TITLE

Corps To Reveal New Storm Risks

PUB. DATE
October 2006
SOURCE
ENR: Engineering News-Record;10/30/2006, Vol. 257 Issue 17, p12
SOURCE TYPE
Trade Publication
DOC. TYPE
Article
ABSTRACT
The article reports on the efforts of forensic scientists, who are dissecting Hurricane Katrina, in developing risk-assessment tools for the future designs of hurricane-protection programs and other civil infrastructure. They plan to expand on a preliminary report issued by the U.S. Army Corps of Engineers. The material will address risk and reliability of the flood-protection system in New Orleans, Louisiana as it was before Katrina hit.
ACCESSION #
23087066

 

Related Articles

  • The Flood Next Time. Grunwald, Michael; Gray, Steven // Time International (South Pacific Edition);9/15/2008, Issue 36, p26 

    The article discusses what New Orleans, Louisiana must still do to protect itself against the next big flood. In comparison to its preparation for 2005's Category 3 Hurricane Katrina, the city was better protected against 2008's Hurricane Gustav which missed New Orleans. According to the...

  • Chain Reaction. Friel, Brian // Government Executive;Nov2006, Vol. 38 Issue 19, p61 

    The article focuses on the benefits derived by the U.S. Army Corps of Engineers by adopting system thinking approach for their projects. The Corps designs and builds dams, floodwalls, levees and locks, dredges harbors, restores beaches and protects wetlands. Carl Strock, head of the Corps,...

  • PROTECTING THE CRESCENT CITY.  // U.S. News & World Report;2/27/2006, Vol. 140 Issue 7, p76 

    The article discusses short term plans to prepare New Orleans, Louisiana for the hurricane season that starts June 1, 2006. Short term repairs and upgrades to levees, floodwalls and canals by the Task Force Guardian, and long-term upgrades by the Task Force Hope, both under an Army Corps of...

  • Katrina Anniversary Draws Calls and Vows for Change.  // ENR: Engineering News-Record;9/4/2006, Vol. 257 Issue 9, p12 

    The article reports that as the anniversary of Hurricane Katrina's attack on the Gulf Coast and New Orleans approached, the commander of the U.S. Army Corps of Engineers, and American Society of Civil Engineers, both issued calls for changes in policies affecting the engineering, construction...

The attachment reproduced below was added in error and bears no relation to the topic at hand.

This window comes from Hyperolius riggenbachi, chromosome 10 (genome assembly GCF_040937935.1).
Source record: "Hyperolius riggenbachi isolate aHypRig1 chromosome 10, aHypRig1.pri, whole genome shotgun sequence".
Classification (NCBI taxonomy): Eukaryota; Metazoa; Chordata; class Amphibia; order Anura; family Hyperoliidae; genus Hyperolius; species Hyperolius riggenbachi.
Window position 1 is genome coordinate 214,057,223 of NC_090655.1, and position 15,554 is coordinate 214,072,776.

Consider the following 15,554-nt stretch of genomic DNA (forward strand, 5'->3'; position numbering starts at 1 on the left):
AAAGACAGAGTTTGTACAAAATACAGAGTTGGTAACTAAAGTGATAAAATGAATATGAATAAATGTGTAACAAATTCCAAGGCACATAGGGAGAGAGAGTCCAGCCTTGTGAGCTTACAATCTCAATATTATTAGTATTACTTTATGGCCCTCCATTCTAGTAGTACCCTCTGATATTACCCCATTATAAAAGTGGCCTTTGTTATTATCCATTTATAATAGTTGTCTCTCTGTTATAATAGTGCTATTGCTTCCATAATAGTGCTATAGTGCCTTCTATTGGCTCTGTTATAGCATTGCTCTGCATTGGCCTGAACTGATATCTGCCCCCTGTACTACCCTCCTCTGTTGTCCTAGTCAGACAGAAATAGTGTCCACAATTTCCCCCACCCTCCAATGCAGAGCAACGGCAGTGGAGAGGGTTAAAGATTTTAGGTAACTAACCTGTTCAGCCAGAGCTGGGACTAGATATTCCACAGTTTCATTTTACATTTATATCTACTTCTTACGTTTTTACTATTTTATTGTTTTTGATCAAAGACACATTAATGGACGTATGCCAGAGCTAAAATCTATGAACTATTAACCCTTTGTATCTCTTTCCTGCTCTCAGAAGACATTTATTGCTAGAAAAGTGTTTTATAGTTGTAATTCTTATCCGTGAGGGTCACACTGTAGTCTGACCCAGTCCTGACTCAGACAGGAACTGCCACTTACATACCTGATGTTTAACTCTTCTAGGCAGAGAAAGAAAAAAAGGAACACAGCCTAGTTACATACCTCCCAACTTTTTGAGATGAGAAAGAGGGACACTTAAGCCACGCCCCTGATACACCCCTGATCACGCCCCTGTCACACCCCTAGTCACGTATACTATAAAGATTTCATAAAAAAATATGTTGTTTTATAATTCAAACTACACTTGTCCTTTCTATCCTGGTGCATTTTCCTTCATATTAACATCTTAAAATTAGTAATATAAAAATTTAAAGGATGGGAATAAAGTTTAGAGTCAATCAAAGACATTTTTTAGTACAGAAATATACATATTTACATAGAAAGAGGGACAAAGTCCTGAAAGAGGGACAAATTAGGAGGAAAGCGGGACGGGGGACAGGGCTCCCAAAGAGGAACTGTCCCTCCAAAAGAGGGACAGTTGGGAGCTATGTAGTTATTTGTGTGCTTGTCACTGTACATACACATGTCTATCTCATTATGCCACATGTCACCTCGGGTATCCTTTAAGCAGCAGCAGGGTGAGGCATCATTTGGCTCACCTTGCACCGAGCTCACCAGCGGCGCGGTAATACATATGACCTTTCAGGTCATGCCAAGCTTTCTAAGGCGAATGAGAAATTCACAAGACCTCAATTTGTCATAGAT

• Court Finds U.S. Liable For Some Katrina Damages. Gusman, Phil // National Underwriter / P&C;11/30/2009, Vol. 113 Issue 45, p8 

    The article reports on the court decision regarding the liability of the Army Corps of Engineers and the U.S. government to the damages caused by Hurricane Katrina in New Orleans, Louisiana in 2005. It states that the ruling emphasizes the Army Corps and the government are liable for the damages...

  • Flood-Damage Suit Dismissed.  // ENR: Engineering News-Record;2/11/2008, Vol. 260 Issue 5, p11 

    The article reports that a federal district court has dismissed complaints in a class-action lawsuit against the U.S. Army Corps of Engineers to recover damages for the failure of flood protections on outfall canals in New Orleans during Hurricane Katrina. Judge Stanwood R. Duval Jr. in the U.S....

  • KEEPING THE WATERS AT BAY. Hayden, Thomas P. // U.S. News & World Report;2/27/2006, Vol. 140 Issue 7, p74 

    The article describes the efforts of the Army Corps of Engineers Task Force Guardian program designed to repair levees, floodwalls and other damaged structures in and around New Orleans, Louisiana in teh wake of Hurricane Katrina. It also discusses other programs and task forces set up to come...

  • Investigators Question Levee Repair Work, Corps Defends It. Sawyer, Tom // ENR: Engineering News-Record;2/27/2006, Vol. 256 Issue 8, p14 

    The article informs that two civil engineering professors with a National Science Foundation are questioning the quality of borrow materials being used to repair levees in St. Bernard and Orleans parishes. University of California, Berkeley professors Robert Bea and Raymond Seed claim...

  • Japanese See Warning In New Orleans.  // ENR: Engineering News-Record;5/29/2006, Vol. 256 Issue 21, p16 

    The article reports that a group of Japanese civil engineers who toured hurricane damage in New Orleans, Louisiana, on May 18, 2006, say that the widespread devastation is a warning for them to look to their own nation's flood defenses. The Louisiana Department of Transportation and...

Share

Read the Article

Courtesy of VIRGINIA BEACH PUBLIC LIBRARY AND SYSTEM

Sorry, but this item is not currently available from your library.

Try another library?
Sign out of this library

Other Topics